The past is another country.
Picture the scene: Sterling Cooper advertising agency. Don Draper’s 1960s New York office. Clients with little knowledge of the creative process—impressed by quick wit and clever wording—hand the agency a brief. The creatives, after hours of pacing their office, cigarette in one hand, scotch on the rocks in the other, using a process only powerful account executives can understand, weave their magic and produce, at the last minute and seemingly out of nowhere, yet another fantastic slogan that makes the clients millions of dollars. The client marvels at the mysterious wonders of the design process, and exits happy. Design team did good. Job done. Time for another cigarette.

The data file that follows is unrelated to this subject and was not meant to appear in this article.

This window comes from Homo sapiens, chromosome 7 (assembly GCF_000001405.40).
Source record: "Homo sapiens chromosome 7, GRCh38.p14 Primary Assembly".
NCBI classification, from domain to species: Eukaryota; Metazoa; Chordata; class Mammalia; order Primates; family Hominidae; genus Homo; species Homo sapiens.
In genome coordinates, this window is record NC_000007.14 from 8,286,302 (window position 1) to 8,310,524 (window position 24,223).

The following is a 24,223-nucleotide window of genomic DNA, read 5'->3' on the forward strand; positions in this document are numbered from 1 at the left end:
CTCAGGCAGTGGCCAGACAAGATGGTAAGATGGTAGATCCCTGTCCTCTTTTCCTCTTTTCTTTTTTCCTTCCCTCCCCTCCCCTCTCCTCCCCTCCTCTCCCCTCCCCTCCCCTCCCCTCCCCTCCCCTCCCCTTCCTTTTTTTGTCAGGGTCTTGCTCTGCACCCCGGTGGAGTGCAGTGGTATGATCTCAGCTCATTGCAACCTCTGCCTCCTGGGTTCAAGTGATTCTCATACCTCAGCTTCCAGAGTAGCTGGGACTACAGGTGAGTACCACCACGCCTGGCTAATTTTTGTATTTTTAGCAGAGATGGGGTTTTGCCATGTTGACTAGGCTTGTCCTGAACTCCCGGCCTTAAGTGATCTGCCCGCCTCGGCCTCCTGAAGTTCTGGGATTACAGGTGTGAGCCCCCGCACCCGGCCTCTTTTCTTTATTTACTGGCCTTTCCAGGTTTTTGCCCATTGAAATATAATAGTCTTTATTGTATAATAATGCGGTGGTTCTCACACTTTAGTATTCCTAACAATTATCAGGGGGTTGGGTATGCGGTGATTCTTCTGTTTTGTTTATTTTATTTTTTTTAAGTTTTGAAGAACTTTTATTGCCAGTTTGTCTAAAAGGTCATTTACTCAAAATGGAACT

If the design process depicted in the TV series “Mad Men” were ever true, it surely is no longer. Gone are the days when designers were given a tight brief by the client and left to “get on with it,” where designers work in isolation, left to their own mystical devices. The clients that employ designers today have vastly different needs from those in the Don Draper days. Design is not something that is added at the end of a process, like icing on a cake. It’s not the magic wand of the felt-tip fairy. It is the process.